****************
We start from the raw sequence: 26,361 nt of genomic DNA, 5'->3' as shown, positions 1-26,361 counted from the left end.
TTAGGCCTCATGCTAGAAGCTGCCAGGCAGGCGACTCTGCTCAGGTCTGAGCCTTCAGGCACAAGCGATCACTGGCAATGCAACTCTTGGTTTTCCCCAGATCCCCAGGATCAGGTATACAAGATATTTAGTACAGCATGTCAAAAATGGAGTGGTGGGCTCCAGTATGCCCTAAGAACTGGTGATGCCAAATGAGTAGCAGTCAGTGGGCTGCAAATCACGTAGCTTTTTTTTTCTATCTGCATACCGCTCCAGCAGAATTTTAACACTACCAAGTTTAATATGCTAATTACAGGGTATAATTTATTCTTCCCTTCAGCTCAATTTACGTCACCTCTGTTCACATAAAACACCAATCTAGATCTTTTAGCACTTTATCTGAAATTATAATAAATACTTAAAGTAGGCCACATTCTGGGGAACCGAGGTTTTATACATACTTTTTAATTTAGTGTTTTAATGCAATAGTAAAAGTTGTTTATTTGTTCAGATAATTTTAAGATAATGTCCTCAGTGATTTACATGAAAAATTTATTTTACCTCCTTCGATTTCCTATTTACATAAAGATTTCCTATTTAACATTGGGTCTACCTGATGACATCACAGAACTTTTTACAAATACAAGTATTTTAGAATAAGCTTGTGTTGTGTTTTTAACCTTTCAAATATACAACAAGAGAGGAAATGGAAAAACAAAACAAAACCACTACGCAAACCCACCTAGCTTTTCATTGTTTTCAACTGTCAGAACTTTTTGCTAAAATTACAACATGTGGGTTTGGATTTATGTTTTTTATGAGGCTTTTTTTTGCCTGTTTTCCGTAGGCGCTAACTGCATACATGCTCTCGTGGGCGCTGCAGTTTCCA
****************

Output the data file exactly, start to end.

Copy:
We start from the raw sequence: 26,361 nt of genomic DNA, 5'->3' as shown, positions 1-26,361 counted from the left end.
TTAGGCCTCATGCTAGAAGCTGCCAGGCAGGCGACTCTGCTCAGGTCTGAGCCTTCAGGCACAAGCGATCACTGGCAATGCAACTCTTGGTTTTCCCCAGATCCCCAGGATCAGGTATACAAGATATTTAGTACAGCATGTCAAAAATGGAGTGGTGGGCTCCAGTATGCCCTAAGAACTGGTGATGCCAAATGAGTAGCAGTCAGTGGGCTGCAAATCACGTAGCTTTTTTTTTCTATCTGCATACCGCTCCAGCAGAATTTTAACACTACCAAGTTTAATATGCTAATTACAGGGTATAATTTATTCTTCCCTTCAGCTCAATTTACGTCACCTCTGTTCACATAAAACACCAATCTAGATCTTTTAGCACTTTATCTGAAATTATAATAAATACTTAAAGTAGGCCACATTCTGGGGAACCGAGGTTTTATACATACTTTTTAATTTAGTGTTTTAATGCAATAGTAAAAGTTGTTTATTTGTTCAGATAATTTTAAGATAATGTCCTCAGTGATTTACATGAAAAATTTATTTTACCTCCTTCGATTTCCTATTTACATAAAGATTTCCTATTTAACATTGGGTCTACCTGATGACATCACAGAACTTTTTACAAATACAAGTATTTTAGAATAAGCTTGTGTTGTGTTTTTAACCTTTCAAATATACAACAAGAGAGGAAATGGAAAAACAAAACAAAACCACTACGCAAACCCACCTAGCTTTTCATTGTTTTCAACTGTCAGAACTTTTTGCTAAAATTACAACATGTGGGTTTGGATTTATGTTTTTTATGAGGCTTTTTTTTGCCTGTTTTCCGTAGGCGCTAACTGCATACATGCTCTCGTGGGCGCTGCAGTTTCCA